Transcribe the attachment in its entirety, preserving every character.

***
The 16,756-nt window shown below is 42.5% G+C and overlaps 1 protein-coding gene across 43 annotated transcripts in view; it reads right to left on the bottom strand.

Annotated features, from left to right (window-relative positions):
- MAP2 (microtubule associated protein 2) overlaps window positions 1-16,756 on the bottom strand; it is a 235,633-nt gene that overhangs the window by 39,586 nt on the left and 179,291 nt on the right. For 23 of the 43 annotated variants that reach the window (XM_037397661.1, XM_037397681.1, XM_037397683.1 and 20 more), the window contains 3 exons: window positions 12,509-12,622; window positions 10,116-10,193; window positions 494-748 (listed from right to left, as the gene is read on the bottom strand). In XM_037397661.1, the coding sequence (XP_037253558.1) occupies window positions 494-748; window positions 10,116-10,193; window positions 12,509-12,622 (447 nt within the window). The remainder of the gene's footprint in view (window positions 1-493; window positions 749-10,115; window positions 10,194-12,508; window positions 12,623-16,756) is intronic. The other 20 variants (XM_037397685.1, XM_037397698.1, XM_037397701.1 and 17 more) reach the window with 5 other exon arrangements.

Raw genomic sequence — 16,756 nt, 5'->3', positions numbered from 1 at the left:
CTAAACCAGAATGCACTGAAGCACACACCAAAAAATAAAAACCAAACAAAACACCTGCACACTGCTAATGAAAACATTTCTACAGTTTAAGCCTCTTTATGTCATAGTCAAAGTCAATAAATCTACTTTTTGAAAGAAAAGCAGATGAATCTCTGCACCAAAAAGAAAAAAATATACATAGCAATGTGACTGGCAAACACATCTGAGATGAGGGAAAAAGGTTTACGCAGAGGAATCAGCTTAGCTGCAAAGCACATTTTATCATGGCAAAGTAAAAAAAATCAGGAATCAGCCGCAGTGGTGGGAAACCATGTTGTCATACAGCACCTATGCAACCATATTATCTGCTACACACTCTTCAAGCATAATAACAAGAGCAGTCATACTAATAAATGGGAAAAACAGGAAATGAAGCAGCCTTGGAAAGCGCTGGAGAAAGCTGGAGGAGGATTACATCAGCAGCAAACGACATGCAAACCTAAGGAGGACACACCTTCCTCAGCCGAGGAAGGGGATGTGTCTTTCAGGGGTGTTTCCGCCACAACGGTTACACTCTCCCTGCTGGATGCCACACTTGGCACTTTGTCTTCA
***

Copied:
The 16,756-nt window shown below is 42.5% G+C and overlaps 1 protein-coding gene across 43 annotated transcripts in view; it reads right to left on the bottom strand.

Annotated features, from left to right (window-relative positions):
- MAP2 (microtubule associated protein 2) overlaps window positions 1-16,756 on the bottom strand; it is a 235,633-nt gene that overhangs the window by 39,586 nt on the left and 179,291 nt on the right. For 23 of the 43 annotated variants that reach the window (XM_037397661.1, XM_037397681.1, XM_037397683.1 and 20 more), the window contains 3 exons: window positions 12,509-12,622; window positions 10,116-10,193; window positions 494-748 (listed from right to left, as the gene is read on the bottom strand). In XM_037397661.1, the coding sequence (XP_037253558.1) occupies window positions 494-748; window positions 10,116-10,193; window positions 12,509-12,622 (447 nt within the window). The remainder of the gene's footprint in view (window positions 1-493; window positions 749-10,115; window positions 10,194-12,508; window positions 12,623-16,756) is intronic. The other 20 variants (XM_037397685.1, XM_037397698.1, XM_037397701.1 and 17 more) reach the window with 5 other exon arrangements.

Raw genomic sequence — 16,756 nt, 5'->3', positions numbered from 1 at the left:
CTAAACCAGAATGCACTGAAGCACACACCAAAAAATAAAAACCAAACAAAACACCTGCACACTGCTAATGAAAACATTTCTACAGTTTAAGCCTCTTTATGTCATAGTCAAAGTCAATAAATCTACTTTTTGAAAGAAAAGCAGATGAATCTCTGCACCAAAAAGAAAAAAATATACATAGCAATGTGACTGGCAAACACATCTGAGATGAGGGAAAAAGGTTTACGCAGAGGAATCAGCTTAGCTGCAAAGCACATTTTATCATGGCAAAGTAAAAAAAATCAGGAATCAGCCGCAGTGGTGGGAAACCATGTTGTCATACAGCACCTATGCAACCATATTATCTGCTACACACTCTTCAAGCATAATAACAAGAGCAGTCATACTAATAAATGGGAAAAACAGGAAATGAAGCAGCCTTGGAAAGCGCTGGAGAAAGCTGGAGGAGGATTACATCAGCAGCAAACGACATGCAAACCTAAGGAGGACACACCTTCCTCAGCCGAGGAAGGGGATGTGTCTTTCAGGGGTGTTTCCGCCACAACGGTTACACTCTCCCTGCTGGATGCCACACTTGGCACTTTGTCTTCA